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Everyone is welcome to contribute opening issues, expressing feedback, adding and improving content or share new findings. In this document you'll find a series of guidelines on how to do so.


The issue tracker is where we discuss what needs to be worked on, and how. You can also browse them by label.

We use a "Kanban" board on the Project tab of this repository to organize and prioritize the issues.

Some notes on how the task are organised:

Triage: the issues here are still in the "request for comments" phase. The discussion is on-going or not enough information is available to progress. You're welcome to join the discussion, provide references and propose solutions.

To Do: stuff here is ready to be worked on. There should be all the information needed to work on a PR to implement a solution for those issues. Anyone can take on those issues and send a PR for those tasks.


Check the DEPLOY document to learn how to run a local copy of Pan Docs.


There are various community channels where we you can chat directly with maintainers and other contributors.


Try to follow these guidelines:

  • Commit messages should be meaningful, avoid "Update". Please describe what you changed, how, and why. You can also use the PR message to add details.
  • Maintainers: rebase or squash PRs, please do not create merge commits. Avoid leaving formatting/typos/etc. commits in master's history.

In any case, maintainers will chime in, reviewing what you changed and if necessary commit on your branch to help you through the process of preparing the PR.

Special markup

Pan Docs uses a custom mdBook preprocessor & renderer to enable some special markup:

Custom Containers

Those mimick Vuepress' custom containers functionality.

  :::type HEADING



These are rendered as "info boxes".

  • type must be tip, warning, or danger.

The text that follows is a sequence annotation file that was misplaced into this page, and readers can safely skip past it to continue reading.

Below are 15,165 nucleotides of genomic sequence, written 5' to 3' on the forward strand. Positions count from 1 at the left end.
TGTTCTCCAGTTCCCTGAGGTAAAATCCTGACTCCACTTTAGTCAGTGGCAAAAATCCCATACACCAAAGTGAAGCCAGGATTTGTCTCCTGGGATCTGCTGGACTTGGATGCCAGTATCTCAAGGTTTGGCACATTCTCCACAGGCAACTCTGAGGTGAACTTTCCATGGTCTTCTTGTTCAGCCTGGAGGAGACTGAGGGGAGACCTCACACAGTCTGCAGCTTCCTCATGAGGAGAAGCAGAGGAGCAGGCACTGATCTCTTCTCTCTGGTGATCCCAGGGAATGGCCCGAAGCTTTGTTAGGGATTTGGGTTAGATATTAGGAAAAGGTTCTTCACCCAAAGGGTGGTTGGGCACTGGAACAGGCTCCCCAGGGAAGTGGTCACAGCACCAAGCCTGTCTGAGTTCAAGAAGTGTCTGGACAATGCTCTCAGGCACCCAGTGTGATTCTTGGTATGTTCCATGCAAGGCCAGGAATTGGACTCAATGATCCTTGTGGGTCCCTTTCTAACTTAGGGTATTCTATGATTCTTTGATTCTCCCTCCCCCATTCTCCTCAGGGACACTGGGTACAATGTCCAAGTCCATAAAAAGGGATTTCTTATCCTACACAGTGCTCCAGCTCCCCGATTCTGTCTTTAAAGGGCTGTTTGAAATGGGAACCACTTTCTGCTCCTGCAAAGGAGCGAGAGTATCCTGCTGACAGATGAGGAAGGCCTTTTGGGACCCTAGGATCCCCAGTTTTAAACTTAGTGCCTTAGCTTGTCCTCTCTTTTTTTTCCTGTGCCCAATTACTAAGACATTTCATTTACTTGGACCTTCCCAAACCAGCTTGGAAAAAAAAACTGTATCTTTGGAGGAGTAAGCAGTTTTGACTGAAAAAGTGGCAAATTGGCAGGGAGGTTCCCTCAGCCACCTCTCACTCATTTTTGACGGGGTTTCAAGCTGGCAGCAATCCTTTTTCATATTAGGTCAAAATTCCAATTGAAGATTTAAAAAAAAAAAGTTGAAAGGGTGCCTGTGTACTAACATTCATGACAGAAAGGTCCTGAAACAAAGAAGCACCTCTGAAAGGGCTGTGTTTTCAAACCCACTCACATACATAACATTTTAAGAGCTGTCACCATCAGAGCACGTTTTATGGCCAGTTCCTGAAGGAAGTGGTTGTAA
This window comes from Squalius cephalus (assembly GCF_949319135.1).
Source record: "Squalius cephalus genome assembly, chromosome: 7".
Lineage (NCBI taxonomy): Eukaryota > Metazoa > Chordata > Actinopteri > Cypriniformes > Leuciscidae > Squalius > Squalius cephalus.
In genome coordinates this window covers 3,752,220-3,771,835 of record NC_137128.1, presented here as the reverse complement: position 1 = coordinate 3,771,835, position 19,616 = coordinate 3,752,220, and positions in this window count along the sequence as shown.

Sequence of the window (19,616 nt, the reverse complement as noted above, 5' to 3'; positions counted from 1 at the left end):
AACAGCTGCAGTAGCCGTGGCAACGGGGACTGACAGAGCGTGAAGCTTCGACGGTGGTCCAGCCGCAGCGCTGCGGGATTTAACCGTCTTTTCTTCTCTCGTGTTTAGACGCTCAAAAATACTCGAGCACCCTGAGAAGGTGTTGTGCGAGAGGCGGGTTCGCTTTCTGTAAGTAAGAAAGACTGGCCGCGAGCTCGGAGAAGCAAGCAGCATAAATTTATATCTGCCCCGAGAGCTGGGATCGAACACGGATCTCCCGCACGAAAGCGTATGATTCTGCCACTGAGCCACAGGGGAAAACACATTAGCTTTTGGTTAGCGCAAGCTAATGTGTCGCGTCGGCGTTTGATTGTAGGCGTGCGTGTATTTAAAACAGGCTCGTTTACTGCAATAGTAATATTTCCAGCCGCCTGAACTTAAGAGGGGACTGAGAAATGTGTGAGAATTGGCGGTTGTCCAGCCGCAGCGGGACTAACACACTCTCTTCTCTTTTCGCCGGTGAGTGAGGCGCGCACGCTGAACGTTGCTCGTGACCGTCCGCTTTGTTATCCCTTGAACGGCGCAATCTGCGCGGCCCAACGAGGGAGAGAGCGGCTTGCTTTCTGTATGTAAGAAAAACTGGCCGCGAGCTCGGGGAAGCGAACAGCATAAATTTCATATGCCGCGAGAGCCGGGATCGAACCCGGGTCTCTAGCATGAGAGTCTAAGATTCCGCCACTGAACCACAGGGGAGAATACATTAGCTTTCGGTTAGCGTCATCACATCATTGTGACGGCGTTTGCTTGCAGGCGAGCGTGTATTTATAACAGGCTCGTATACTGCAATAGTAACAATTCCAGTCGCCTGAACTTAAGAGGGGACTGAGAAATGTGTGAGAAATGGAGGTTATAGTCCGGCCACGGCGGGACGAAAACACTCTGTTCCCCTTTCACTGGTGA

• HEADING can contain spaces and will be the title of the box. It should be Warning, Tip, or something illustrative of what the box contains.
  • Both ::: lines must be surrounded by empty lines, otherwise they won't be processed.


:::tip SCOPE

The information here is targeted at homebrew development.
Emulator developers may be also interested in the [Game Boy: Complete Technical Reference]( document.


will render as

Internal links

[VRAM Sprite Attribute Table (OAM)](<#VRAM Sprite Attribute Table (OAM)>)

Since Pan Docs contains a lot of internal references, and getting the actual anchor is somewhat tedious, internal links are given special treatment. Links whose URL simply begins with a hash are eligible; the rest of the (pseudo-)URL is treated as a section name (as plain text), and the link made to point to that section.

Note that the angle brackets are only required if there are spaces in the URL.

In effect, this means that linking to a section is as simple as copy-pasting its name in the URL field, prepending a #, and wrapping everything in <> if the name contains a space.

Bit breakdown tables

Quite often, a single byte's various bits, or various bytes in a collection, encode different information. (For example, the "attributes" byte in OAM, all APU registers, and so on.) To describe those cases, we use a mix of custom syntax and a list:

{{#bits 8
  "Attributes"  7:"Priority" 6:"Y flip" 5:"X flip" 4:"DMG palette" 3:"Bank" 2-0:"CGB palette";

- **Priority**: `0` = No, `1` = BG and Window colors 1-3 over this OBJ
- **Y flip**: `0` = Normal, `1` = Entire OBJ is vertically mirrored
- **X flip**: `0` = Normal, `1` = Entire OBJ is horizontally mirrored
- **DMG palette** *\[Non CGB Mode only\]*: `0` = OBP0, `1` = OBP1
- **Bank** *\[CGB Mode Only\]*: `0` = Fetch tile in VRAM bank 0, `1` = Fetch tile in VRAM bank 1
- **CGB palette** *\[CGB Mode Only\]*: Use OBP0-7
  • The {{#bits}} tag can span several lines for readability. It must begin with its "width", i.e. how many bits (columns) there should be, and "direction", i.e. whether columns should be in ascending < or descending > order. Then is a list of rows, separated by semicolons ; (a trailing one is allowed).

    Each row begins by its name, which must be surrounded by double quotes (to allow whitespace in it). If the name is empty, then all rows' names must be empty; this will remove the "heading" column entirely.